On the second issue, the Supreme Court addressed a similar issue in the context of a Chapter 11 plan in the 1990 case of Energy Resources.  In that case the corporation sought plan language designating that the Chapter 11 payments would first apply to the trust fund portion of the outstanding employment tax liability.  The IRS objected arguing that the payment did not meet the criteria of voluntary payment necessary to allow a taxpayer to designate.  The Supreme Court, following the lead of the First Circuit, recast the argument as one focused on the power of the bankruptcy court and held that the bankruptcy court had the power to allow designation and approved the plan language.  This issue led to adoption of a position by the IRS that if the taxpayer did not seek to designate the payments in the bankruptcy plan the IRS would hold off on collecting from the individual responsible officer(s) as long as the corporation remained current on its plan obligations as well as its ongoing tax obligations. See IRM (Aug. 1, 2010) (addressing designation of payments in Chapter 11 plans); IRM (June, 9, 2003) (discussing application of payments in determining TFRP assessments and stating, “Absent statute considerations, assertion recommendations normally will be withheld in cases of approved and adhered to business installment agreements and bankruptcy payment plans.  To the extent necessary, information will be gathered to support a possible assessment in the event the agreement is defaulted.”).

Mr. Kirkpatrick sought the same type of deal in an IA and, in the end, did not get it.  I cannot say why the IRS will not give the same deal when the corporation pays through an IA rather than a Chapter 11 plan.  Here the IRS successfully argued that it did not need to forebear under the law or under the IRM.  Mr. Kirkpatrick may not have cited to the bankruptcy provisions of the IRM or the IRS, and the Court, may not have felt they were applicable.  Apparently, no similar provisions exist for IAs.  Perhaps they do not because the IRS has more control over the IA situation, although as discussed previously, not total control.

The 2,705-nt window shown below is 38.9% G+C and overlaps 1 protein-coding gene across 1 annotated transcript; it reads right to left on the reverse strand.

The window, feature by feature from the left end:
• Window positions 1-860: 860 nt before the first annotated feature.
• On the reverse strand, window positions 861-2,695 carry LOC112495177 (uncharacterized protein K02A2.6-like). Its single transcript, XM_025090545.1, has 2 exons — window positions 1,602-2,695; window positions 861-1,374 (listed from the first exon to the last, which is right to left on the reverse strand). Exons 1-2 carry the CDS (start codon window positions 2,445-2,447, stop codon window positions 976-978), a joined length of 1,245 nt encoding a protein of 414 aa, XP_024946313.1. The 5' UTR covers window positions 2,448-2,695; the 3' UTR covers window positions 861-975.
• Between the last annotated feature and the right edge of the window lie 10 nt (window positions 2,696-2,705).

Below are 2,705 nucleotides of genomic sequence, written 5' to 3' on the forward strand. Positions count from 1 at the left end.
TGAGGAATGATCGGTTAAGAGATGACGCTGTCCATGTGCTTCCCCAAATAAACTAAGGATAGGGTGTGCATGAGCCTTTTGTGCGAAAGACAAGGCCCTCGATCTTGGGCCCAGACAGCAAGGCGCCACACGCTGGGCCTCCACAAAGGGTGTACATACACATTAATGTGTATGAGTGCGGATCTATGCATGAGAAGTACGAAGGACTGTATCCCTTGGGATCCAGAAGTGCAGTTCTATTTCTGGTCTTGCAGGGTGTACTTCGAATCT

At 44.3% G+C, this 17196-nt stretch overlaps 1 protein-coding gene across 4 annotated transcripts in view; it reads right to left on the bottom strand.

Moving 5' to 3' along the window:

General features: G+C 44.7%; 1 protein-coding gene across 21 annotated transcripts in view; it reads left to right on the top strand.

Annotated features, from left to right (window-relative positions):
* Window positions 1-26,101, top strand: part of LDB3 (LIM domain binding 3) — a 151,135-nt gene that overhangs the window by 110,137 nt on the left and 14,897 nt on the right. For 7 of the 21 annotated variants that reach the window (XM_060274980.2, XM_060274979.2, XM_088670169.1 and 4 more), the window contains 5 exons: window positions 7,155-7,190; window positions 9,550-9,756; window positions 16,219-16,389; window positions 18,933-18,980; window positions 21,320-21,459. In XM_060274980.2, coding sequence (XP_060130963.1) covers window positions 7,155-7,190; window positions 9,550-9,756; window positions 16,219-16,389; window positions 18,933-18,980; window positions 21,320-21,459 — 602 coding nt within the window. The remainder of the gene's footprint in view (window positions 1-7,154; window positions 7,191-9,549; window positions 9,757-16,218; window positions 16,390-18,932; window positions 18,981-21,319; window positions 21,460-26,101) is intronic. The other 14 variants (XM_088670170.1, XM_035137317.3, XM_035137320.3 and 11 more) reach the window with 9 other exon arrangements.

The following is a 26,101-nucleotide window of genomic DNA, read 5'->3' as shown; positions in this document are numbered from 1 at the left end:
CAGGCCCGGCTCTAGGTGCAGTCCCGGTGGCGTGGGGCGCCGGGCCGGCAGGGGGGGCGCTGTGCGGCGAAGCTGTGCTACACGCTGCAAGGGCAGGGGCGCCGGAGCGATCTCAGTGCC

What Mr. Kirkpatrick did argue goes to the best strategy in these situations or at least one strategy that might have succeeded in his case.  He cited to IRM provisions that allow the IRS collection employee to forebear on assessment of the TFRP if the corporation is paying back the underlying taxes.  These provisions provide the path to keeping the IRS from collecting while the corporation pays but did not help Mr. Kirkpatrick because the IRS had already assessed the TFRP in his case.  To qualify for the postponement of assessment, the responsible officer must extend the statute of limitations on collection and the corporation must remain current.  Had he used these IRM provisions prior to the assessment, he not only could have avoided having the IRS seek to collect the TFRP from him but the IRS would not have terminated his IA for individual income taxes as it did.

Given that the IRS seems willing to forego making the assessment but not forego collection once it has assessed, the winning strategy in these cases seems clear.  Of course, not every corporation will have the resources to pay back the taxes it failed to pay originally.  In my experience, only a small number or corporations may have these resources.  Still, if you have such a corporation, follow the IRM provisions to hold off assessment.  If that does not work, keep in mind that bankruptcy might provide an alternate path to the desired result.